Emerson’s overwhelming faith in the individual is completely opposite to his views on nations: “Every actual state is corrupt.” Political parties are “made out of necessity” of the time period and not out of any underlying theory. Emerson is very critical of both major parties in his essay.  “From neither party, when in power, has the world any benefit to expect in science, art or humanity, at all commensurate with the resources of the nation.” Neither party is satisfactory for Emerson, and his essay he hints at the natural inequality this system adheres to, and its effects. Party politics are not the only organization Emerson has his eye on in his essay, however. Emerson also distrusts the pulpit and the press because they are conventional roles that require organizational persuasion.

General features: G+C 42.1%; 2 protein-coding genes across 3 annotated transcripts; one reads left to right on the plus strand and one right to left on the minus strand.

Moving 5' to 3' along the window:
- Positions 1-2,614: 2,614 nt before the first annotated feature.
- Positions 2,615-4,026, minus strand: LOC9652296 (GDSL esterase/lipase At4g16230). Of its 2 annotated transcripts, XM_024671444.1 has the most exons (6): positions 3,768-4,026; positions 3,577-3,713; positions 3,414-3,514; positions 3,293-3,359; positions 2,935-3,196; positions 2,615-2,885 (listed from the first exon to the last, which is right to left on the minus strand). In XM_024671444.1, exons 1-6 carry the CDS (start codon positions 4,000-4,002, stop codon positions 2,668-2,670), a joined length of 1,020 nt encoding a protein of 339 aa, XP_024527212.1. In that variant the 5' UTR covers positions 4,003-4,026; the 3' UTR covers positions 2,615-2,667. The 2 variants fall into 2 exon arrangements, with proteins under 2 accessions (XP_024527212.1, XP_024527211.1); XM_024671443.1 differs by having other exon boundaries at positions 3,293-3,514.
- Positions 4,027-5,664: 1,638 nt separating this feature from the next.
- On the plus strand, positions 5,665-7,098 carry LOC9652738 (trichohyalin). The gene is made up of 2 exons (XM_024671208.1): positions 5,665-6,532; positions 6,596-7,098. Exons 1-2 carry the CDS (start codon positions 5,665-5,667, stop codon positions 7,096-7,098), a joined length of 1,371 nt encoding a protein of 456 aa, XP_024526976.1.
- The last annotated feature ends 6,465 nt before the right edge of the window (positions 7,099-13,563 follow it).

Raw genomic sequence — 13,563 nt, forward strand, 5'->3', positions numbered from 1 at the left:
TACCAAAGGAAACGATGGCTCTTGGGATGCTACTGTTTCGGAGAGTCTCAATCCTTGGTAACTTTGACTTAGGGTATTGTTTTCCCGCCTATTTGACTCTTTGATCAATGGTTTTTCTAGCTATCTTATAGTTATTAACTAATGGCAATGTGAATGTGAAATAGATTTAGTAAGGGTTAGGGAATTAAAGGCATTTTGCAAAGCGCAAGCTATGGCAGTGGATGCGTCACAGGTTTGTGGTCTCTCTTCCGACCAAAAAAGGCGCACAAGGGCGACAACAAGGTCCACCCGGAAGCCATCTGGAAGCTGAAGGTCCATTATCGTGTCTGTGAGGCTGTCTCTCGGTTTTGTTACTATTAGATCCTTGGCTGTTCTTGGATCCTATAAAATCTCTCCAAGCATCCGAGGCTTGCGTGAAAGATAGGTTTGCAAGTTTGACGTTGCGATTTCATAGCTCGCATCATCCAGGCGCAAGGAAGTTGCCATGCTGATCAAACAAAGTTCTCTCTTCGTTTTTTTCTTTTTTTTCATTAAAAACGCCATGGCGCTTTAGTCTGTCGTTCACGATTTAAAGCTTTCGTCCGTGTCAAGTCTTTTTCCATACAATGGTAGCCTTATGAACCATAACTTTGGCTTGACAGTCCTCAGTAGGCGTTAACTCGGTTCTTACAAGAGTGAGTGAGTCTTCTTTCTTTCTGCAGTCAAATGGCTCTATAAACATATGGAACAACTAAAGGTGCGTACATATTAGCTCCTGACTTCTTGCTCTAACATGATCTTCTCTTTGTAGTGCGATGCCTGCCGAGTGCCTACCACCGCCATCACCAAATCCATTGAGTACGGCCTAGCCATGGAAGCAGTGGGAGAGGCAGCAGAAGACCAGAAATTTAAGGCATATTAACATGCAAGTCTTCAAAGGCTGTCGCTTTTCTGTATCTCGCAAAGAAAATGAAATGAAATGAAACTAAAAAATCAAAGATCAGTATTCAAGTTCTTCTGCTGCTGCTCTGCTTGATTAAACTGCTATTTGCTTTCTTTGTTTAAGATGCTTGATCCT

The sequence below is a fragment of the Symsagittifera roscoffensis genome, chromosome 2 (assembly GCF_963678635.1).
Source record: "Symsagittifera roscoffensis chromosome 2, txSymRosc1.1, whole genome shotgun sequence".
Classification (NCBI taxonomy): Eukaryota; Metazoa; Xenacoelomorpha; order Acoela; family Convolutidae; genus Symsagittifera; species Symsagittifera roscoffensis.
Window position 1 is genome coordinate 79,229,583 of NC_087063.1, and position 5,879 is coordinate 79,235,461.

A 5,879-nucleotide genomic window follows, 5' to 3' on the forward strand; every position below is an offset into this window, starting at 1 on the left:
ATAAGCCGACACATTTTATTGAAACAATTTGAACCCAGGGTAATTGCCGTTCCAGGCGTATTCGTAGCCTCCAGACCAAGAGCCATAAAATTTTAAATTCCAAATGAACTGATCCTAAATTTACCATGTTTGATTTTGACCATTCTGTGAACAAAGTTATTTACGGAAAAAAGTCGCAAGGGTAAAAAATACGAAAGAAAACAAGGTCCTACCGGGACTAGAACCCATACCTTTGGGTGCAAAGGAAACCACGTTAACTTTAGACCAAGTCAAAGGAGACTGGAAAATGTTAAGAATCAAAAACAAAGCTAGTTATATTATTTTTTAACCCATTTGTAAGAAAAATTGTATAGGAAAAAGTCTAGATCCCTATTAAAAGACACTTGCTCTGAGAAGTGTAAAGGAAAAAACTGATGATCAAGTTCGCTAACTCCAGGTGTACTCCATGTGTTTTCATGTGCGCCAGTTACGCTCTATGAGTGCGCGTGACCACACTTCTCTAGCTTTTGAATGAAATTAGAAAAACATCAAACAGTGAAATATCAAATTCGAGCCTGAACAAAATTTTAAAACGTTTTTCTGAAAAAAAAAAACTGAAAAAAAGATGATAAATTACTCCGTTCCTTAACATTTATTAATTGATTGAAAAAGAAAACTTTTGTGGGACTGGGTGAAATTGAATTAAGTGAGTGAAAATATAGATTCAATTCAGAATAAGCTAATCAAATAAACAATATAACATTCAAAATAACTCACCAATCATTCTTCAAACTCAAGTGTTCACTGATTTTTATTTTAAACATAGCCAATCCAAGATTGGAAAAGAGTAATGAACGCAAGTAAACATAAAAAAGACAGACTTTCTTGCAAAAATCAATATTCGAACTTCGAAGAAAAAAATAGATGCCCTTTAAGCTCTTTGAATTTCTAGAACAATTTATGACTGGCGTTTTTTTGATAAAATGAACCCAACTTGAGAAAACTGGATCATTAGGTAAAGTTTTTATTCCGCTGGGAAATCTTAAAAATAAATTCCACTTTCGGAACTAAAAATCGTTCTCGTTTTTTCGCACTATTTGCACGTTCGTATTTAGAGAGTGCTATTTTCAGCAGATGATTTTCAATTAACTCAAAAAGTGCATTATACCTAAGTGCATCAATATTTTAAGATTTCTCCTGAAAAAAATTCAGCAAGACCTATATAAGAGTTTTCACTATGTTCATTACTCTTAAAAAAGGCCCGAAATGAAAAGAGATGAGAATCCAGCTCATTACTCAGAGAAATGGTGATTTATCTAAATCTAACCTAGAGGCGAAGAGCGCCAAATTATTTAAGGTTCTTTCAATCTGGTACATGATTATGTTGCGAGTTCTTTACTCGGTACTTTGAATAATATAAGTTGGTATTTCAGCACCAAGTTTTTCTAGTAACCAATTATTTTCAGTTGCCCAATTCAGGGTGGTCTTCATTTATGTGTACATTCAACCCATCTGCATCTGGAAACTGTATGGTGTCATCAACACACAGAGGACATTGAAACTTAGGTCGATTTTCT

One can imagine a dramatically different social order in which the rights of all people to secure persons and property are treated as inviolably sacred. Other people’s rights are never thought of as a cost of doing business; rather, they are an absolute bar on violating conduct. In such a society, even relatively small risks of harm may be considered impermissible; accordingly, activities that create such risks are legally barred by preventive regulation. In a society that bends over backwards to ensure that rights violations occur as seldom as possible, there is very little room left for freedom.
“Ius Naturale” is the law applicable to men in a state of nature. It precedes religions and kings both in time and in authority. “Ius Naturale” does not derive directly from the will of God. As Hugo Grotius pointed out in the early seventeenth century, even if there was no God, or if God was unreasonable or evil, natural law would still have moral force, and men would still spontaneously back it with physical force. God could not create men as they are, and at the same time make natural law other than what it is. A God that claimed to do that would be a mere tyrant, unworthy of worship.